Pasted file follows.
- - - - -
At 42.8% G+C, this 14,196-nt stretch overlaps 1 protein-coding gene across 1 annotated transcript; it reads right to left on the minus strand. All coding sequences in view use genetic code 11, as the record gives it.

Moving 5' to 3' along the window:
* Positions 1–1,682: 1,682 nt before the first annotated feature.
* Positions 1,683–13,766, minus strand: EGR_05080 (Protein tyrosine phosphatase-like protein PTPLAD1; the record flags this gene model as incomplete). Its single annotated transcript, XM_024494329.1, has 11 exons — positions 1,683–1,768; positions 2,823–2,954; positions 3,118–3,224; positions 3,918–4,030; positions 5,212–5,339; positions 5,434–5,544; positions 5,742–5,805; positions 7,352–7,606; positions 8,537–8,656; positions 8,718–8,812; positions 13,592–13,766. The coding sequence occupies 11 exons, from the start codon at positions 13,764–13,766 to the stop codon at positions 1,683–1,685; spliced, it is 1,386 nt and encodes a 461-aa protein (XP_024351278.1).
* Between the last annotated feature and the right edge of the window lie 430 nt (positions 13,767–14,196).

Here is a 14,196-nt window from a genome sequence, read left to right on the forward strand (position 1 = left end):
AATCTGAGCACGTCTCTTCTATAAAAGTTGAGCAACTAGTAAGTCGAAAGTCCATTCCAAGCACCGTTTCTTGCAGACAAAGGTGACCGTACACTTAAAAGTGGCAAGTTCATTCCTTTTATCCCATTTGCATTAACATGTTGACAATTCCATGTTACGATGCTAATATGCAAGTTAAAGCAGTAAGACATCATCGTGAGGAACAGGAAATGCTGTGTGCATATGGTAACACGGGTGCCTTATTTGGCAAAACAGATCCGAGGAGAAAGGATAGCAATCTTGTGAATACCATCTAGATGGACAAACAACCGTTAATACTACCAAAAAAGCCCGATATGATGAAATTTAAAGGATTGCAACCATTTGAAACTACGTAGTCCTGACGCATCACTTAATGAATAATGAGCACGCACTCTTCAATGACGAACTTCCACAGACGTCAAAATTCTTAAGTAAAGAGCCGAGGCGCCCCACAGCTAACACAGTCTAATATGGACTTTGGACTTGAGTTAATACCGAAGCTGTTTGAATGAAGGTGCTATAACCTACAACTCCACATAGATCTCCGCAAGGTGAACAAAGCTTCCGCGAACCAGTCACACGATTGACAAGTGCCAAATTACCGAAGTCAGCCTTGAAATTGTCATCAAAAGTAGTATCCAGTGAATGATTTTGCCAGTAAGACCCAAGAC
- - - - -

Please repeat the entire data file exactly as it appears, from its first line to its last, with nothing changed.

At 42.8% G+C, this 14,196-nt stretch overlaps 1 protein-coding gene across 1 annotated transcript; it reads right to left on the minus strand. All coding sequences in view use genetic code 11, as the record gives it.

Moving 5' to 3' along the window:
* Positions 1–1,682: 1,682 nt before the first annotated feature.
* Positions 1,683–13,766, minus strand: EGR_05080 (Protein tyrosine phosphatase-like protein PTPLAD1; the record flags this gene model as incomplete). Its single annotated transcript, XM_024494329.1, has 11 exons — positions 1,683–1,768; positions 2,823–2,954; positions 3,118–3,224; positions 3,918–4,030; positions 5,212–5,339; positions 5,434–5,544; positions 5,742–5,805; positions 7,352–7,606; positions 8,537–8,656; positions 8,718–8,812; positions 13,592–13,766. The coding sequence occupies 11 exons, from the start codon at positions 13,764–13,766 to the stop codon at positions 1,683–1,685; spliced, it is 1,386 nt and encodes a 461-aa protein (XP_024351278.1).
* Between the last annotated feature and the right edge of the window lie 430 nt (positions 13,767–14,196).

Here is a 14,196-nt window from a genome sequence, read left to right on the forward strand (position 1 = left end):
AATCTGAGCACGTCTCTTCTATAAAAGTTGAGCAACTAGTAAGTCGAAAGTCCATTCCAAGCACCGTTTCTTGCAGACAAAGGTGACCGTACACTTAAAAGTGGCAAGTTCATTCCTTTTATCCCATTTGCATTAACATGTTGACAATTCCATGTTACGATGCTAATATGCAAGTTAAAGCAGTAAGACATCATCGTGAGGAACAGGAAATGCTGTGTGCATATGGTAACACGGGTGCCTTATTTGGCAAAACAGATCCGAGGAGAAAGGATAGCAATCTTGTGAATACCATCTAGATGGACAAACAACCGTTAATACTACCAAAAAAGCCCGATATGATGAAATTTAAAGGATTGCAACCATTTGAAACTACGTAGTCCTGACGCATCACTTAATGAATAATGAGCACGCACTCTTCAATGACGAACTTCCACAGACGTCAAAATTCTTAAGTAAAGAGCCGAGGCGCCCCACAGCTAACACAGTCTAATATGGACTTTGGACTTGAGTTAATACCGAAGCTGTTTGAATGAAGGTGCTATAACCTACAACTCCACATAGATCTCCGCAAGGTGAACAAAGCTTCCGCGAACCAGTCACACGATTGACAAGTGCCAAATTACCGAAGTCAGCCTTGAAATTGTCATCAAAAGTAGTATCCAGTGAATGATTTTGCCAGTAAGACCCAAGAC